We use a combination of two main reading schemes: Oxford Reading Tree and Ginn. The reading schemes are supplemented with a range of books from different publishers chosen for their appeal to both boys and girls. The reading schemes give a variety of fiction and non–fiction books to develop children’s reading range. Children learn to read at different rates. Once they finish the reading scheme, we encourage them to become ‘free readers’ and choose their own books from the school library.
Our daily phonics sessions in Reception and KS1 are fun, involving lots of speaking, listening and games. The emphasis is on children’s active participation. They learn to use their phonic knowledge for reading and writing activities and in their independent play.
Letters and Sounds is divided into six phases, with each phase building on the skills and knowledge of previous learning. There are no big leaps in learning. Children have time to practise and rapidly expand their ability to read and spell words. They are also taught to read and spell ‘tricky words’ – words with spellings that are unusual. These include the words ‘to’, ‘was’, ‘said’ and ‘the’ – you can’t really break the sounds down for such words so it’s better to just ‘recognise’ them.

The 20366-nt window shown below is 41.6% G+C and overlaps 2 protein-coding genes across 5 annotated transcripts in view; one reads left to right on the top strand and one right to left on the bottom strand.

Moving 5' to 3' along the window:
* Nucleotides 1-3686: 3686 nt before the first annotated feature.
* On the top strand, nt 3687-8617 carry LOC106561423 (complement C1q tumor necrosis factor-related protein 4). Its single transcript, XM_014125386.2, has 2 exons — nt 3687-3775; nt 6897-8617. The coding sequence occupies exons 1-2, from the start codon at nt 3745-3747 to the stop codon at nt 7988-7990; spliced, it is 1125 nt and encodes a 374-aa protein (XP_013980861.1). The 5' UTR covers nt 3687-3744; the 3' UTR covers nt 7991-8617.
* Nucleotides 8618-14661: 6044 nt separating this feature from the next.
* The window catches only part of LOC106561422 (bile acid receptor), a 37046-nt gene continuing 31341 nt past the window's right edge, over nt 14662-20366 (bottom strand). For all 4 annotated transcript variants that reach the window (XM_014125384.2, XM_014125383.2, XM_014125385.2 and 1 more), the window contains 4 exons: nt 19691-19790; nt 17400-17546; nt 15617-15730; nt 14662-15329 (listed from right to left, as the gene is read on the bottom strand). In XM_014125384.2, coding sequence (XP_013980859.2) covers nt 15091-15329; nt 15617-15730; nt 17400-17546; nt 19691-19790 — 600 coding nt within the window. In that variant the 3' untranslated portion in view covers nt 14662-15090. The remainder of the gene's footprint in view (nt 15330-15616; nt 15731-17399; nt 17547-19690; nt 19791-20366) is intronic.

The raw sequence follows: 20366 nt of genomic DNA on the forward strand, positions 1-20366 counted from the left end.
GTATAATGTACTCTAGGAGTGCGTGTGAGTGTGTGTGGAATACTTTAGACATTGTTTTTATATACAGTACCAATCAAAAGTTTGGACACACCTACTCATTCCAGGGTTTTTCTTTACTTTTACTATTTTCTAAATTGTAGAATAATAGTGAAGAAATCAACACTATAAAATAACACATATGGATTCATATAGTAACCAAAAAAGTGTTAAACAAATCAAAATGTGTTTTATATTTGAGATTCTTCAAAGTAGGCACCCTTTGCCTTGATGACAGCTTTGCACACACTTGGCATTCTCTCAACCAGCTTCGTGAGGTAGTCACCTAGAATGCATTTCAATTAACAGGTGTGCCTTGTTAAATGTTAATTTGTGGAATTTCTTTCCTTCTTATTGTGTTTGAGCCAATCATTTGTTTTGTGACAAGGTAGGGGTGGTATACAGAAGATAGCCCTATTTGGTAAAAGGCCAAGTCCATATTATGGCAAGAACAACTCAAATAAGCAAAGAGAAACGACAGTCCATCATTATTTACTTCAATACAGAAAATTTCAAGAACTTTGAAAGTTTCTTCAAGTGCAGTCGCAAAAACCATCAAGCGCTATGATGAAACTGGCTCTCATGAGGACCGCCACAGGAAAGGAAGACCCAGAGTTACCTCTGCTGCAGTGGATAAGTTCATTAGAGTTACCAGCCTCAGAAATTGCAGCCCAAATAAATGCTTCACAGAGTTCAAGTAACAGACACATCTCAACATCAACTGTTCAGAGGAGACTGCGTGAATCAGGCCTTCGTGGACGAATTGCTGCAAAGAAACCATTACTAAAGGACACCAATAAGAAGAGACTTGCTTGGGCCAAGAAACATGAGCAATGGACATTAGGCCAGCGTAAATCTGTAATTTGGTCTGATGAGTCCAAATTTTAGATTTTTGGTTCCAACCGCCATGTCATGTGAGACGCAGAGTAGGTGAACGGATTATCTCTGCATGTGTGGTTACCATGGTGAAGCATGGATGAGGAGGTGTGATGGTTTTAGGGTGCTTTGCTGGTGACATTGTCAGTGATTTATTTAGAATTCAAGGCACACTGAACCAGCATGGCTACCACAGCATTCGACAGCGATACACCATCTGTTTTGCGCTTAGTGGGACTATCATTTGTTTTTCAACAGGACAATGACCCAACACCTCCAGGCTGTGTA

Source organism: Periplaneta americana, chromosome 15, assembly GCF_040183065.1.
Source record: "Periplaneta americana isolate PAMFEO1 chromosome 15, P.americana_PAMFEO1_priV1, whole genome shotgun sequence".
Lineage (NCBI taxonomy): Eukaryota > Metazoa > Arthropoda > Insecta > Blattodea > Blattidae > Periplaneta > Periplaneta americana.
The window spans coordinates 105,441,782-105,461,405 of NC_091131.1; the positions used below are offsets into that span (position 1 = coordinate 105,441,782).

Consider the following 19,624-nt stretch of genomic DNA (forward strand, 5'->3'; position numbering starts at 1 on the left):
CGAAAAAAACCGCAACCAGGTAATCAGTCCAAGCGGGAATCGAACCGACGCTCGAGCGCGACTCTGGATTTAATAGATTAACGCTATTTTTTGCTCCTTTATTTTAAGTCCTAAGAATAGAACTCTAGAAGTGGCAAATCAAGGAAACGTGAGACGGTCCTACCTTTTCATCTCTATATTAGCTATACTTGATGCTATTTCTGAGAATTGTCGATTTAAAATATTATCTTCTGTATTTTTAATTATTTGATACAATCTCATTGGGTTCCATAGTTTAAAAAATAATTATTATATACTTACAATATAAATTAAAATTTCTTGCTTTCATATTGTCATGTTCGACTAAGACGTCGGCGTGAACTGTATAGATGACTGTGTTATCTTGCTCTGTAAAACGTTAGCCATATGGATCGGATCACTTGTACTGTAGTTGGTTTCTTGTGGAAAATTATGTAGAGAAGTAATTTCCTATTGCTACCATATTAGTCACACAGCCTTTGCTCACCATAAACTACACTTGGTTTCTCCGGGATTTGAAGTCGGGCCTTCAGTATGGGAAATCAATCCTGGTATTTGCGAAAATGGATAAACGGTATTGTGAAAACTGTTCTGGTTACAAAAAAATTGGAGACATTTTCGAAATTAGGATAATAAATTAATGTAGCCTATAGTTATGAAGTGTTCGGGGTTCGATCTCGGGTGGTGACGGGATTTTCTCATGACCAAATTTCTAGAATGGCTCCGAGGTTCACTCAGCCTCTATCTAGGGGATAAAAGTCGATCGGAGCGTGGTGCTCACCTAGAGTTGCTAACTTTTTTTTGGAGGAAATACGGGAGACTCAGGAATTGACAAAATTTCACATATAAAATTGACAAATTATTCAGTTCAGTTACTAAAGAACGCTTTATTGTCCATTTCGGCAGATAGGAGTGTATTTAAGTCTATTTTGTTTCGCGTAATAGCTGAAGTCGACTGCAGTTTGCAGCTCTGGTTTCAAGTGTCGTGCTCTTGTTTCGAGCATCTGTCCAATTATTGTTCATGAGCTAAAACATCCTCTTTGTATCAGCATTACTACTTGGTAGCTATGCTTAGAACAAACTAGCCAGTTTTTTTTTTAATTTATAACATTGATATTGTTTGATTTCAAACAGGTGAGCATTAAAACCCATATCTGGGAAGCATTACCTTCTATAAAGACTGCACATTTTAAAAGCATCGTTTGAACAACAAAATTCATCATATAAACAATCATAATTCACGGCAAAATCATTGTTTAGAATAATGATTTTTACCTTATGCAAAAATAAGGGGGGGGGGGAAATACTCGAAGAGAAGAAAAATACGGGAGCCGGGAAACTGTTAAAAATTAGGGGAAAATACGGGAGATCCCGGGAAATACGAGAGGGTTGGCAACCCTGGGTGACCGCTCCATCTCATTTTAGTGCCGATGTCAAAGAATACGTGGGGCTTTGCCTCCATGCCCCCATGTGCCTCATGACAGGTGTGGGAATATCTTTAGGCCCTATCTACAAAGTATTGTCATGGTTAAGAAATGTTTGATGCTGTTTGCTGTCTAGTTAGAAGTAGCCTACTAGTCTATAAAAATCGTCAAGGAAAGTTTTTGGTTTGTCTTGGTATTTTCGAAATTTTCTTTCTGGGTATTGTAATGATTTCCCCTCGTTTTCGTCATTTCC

Phase one will have begun in your child’s nursery setting. This phase paves the way for the systematic learning of phonics. We teach a wide range of nursery rhymes and songs and read good books to and with the children. This helps to increase the number of words they know – their vocabulary – and helps them talk confidently about books. The children learn to identify rhyme and alliteration.
For any additional information regarding the school's curriculum please contact your child's teacher or alternatively contact the Headteacher, Ms Sue Stainton.